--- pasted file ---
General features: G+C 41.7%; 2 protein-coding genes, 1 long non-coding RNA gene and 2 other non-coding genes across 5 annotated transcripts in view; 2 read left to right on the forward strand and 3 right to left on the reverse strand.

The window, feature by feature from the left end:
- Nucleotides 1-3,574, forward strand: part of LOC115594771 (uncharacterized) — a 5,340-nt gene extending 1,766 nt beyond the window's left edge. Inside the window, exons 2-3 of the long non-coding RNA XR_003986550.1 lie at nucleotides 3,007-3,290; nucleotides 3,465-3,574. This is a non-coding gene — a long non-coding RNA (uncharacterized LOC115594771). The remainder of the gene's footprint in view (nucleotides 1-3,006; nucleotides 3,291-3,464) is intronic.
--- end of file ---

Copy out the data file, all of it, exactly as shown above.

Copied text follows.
General features: G+C 41.7%; 2 protein-coding genes, 1 long non-coding RNA gene and 2 other non-coding genes across 5 annotated transcripts in view; 2 read left to right on the forward strand and 3 right to left on the reverse strand.

The window, feature by feature from the left end:
- Nucleotides 1-3,574, forward strand: part of LOC115594771 (uncharacterized) — a 5,340-nt gene extending 1,766 nt beyond the window's left edge. Inside the window, exons 2-3 of the long non-coding RNA XR_003986550.1 lie at nucleotides 3,007-3,290; nucleotides 3,465-3,574. This is a non-coding gene — a long non-coding RNA (uncharacterized LOC115594771). The remainder of the gene's footprint in view (nucleotides 1-3,006; nucleotides 3,291-3,464) is intronic.